Adam’s #3: Blackblade Reforged (Dominaria)
When you’ve been playing the game for twenty-some years and you see a callback to a card from 1994, you tend to get a little excited. Having the Blackblade appear on a real card after all this time really made me smile.
The rules text “Equip Legendary Creature” is also one of my favorite things in the game. I had been messing around in that design space, but this iteration is super clean and I can’t say enough nice things about it.
Brad’s #2: Chromium, the Mutable (Core Set 2019)
Vorthos players often appreciate top-down card designs. But it can matter a whole lot to see a creature card whose rules text references a piece of that character’s lore. Chromium, the Mutable is such a card.
A great lore reference doesn’t always guarantee great card design, but Chromium has the best of both worlds. This card’s set of abilities work together perfectly to evoke a “basically untouchable” Dragon in gameplay.
Adam’s #2: Chaos Wand (Core Set 2019)
C’mon, you know you’ve tried it. This design really nailed the feeling of “chaos magic”; it really feels like you’re playing with an item from D&D.
Every time I activate this card, I’m excited to see what will happen. You don’t get that feeling with a lot of cards.
Brad’s #1: Knight of Grace / Knight of Malice (Dominaria)
Hexproof: a great ability when used sparingly. Competitive Slippery Bogle decks in Modern are a great example of what happens when hexproof goes too far. As a result, recent sets only contain hexproof on creatures with converted mana cost four or more; cheaper creatures only get hexproof under certain conditions. But unlike previous examples, this latest iteration on hexproof isn’t based on a condition or a limited time frame– it’s limited scope!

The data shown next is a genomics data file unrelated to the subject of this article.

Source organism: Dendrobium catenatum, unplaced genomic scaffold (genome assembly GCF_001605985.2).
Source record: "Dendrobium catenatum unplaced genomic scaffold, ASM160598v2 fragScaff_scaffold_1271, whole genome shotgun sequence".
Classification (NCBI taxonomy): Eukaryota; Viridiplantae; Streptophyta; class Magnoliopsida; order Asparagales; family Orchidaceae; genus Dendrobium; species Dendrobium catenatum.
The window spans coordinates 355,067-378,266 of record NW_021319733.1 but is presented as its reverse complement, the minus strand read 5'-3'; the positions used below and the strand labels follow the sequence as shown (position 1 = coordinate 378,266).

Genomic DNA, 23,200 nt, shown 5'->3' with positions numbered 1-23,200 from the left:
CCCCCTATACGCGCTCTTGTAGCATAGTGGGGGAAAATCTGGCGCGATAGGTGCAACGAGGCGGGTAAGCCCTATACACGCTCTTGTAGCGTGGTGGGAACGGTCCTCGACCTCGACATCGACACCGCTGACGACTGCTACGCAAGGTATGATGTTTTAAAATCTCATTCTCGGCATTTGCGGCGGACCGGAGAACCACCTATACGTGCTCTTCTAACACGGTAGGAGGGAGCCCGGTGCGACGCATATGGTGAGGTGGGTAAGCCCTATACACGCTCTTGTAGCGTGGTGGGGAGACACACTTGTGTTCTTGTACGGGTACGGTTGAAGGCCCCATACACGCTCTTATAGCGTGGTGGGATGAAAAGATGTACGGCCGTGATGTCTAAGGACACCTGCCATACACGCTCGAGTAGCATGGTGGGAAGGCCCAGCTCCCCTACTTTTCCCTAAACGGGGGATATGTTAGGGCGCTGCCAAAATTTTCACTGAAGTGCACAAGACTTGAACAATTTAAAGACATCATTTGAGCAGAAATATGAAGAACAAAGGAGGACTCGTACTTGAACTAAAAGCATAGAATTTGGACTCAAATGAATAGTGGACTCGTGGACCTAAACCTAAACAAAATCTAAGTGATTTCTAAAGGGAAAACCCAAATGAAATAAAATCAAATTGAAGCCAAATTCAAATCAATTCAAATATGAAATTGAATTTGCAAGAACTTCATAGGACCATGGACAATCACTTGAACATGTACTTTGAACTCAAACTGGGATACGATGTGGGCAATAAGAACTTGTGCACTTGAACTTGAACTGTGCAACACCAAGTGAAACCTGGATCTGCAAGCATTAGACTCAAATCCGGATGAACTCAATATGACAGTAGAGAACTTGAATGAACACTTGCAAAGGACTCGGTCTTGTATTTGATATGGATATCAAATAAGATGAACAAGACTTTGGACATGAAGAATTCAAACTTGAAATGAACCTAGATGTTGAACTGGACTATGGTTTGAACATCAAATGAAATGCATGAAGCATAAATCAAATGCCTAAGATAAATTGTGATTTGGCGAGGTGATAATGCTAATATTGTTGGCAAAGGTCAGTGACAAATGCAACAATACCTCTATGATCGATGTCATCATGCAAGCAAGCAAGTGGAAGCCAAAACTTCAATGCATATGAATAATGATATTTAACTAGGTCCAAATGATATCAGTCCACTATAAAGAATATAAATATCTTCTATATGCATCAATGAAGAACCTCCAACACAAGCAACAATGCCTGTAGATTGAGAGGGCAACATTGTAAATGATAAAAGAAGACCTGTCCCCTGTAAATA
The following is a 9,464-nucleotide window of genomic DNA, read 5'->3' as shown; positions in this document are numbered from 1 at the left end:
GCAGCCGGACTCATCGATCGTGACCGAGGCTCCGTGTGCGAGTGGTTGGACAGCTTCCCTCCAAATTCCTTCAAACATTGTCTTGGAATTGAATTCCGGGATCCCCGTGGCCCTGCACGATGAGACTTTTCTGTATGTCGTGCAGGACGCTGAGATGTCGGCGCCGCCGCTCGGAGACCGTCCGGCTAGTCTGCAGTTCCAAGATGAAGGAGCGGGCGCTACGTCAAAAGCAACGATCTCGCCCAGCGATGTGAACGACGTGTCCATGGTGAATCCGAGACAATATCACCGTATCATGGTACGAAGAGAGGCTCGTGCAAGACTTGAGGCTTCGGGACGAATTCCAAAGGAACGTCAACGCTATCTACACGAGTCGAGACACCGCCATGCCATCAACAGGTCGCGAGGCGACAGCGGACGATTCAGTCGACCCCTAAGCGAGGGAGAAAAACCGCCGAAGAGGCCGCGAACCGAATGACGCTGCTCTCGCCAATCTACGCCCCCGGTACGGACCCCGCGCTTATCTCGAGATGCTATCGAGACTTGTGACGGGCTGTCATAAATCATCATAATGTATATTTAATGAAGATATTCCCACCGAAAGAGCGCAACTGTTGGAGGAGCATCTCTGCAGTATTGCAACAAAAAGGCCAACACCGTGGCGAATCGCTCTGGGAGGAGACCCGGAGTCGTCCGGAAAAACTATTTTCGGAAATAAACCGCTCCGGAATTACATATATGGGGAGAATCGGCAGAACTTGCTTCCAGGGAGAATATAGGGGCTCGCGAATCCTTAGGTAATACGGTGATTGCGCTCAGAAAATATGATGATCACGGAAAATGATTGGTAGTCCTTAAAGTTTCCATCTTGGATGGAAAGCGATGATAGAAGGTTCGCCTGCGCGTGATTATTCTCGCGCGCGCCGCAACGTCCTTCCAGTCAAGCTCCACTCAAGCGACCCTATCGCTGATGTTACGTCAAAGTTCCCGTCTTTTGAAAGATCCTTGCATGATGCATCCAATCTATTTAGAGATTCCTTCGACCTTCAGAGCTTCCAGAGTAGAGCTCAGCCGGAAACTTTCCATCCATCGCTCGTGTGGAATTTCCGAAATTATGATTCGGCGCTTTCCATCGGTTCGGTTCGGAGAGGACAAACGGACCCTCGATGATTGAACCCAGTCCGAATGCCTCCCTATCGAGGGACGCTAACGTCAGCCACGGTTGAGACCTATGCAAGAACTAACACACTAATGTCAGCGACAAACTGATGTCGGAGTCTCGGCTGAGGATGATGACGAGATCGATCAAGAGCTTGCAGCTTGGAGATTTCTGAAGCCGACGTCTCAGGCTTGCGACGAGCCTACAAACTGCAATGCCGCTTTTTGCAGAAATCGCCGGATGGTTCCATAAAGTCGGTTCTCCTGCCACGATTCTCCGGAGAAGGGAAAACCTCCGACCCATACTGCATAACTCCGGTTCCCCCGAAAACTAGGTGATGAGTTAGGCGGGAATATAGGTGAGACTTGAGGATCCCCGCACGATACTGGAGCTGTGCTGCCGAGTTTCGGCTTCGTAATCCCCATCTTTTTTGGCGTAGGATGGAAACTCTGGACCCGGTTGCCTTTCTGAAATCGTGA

Borrowing design technology that already exists with “protection from [quality],” Dominaria’s Knight of Grace and Knight of Malice’s “hexproof from [color]” counters hexproof’s inherent power. While this may notwork in every set, it was an elegant solution to the hexproof problem in Dominaria.
What’s more, this mirrored pair evokes the classic cards White Knight and Black Knight. The original pair could ward off black spells and white spells, respectively, but their protection ability meant they could never actually fight each other. “Hexproof from [color]” answers this problem.
Adam’s #1: Yennett, Cryptic Sovereign (Commander 2018)
This card is odd, and not in the way you’re thinking. She has an odd number of everything! Let’s see if I can list them all:
- Odd number of letters in her name.
- Odd mana cost.
- Odd number of colors.
- Odd number of keyword abilities.
- Odd number of words on her type line.
- Odd collector number.
- Odd number or words in the text box.
- Odd number of words in flavor text.
- Odd power.
- Odd toughness.
- Odd number of horns.
- Odd number of wings.
- Odd number of columns.
Okay, okay, you get the point. The design on Yennett is impeccable. She is by far the best designed card of the year, if you ask me. I literally can’t even.
Design Space Out
Here’s to another year of sweet Magic: The Gathering card designs. Maybe someday we’ll get an Emrakul that has hexproof from all colors.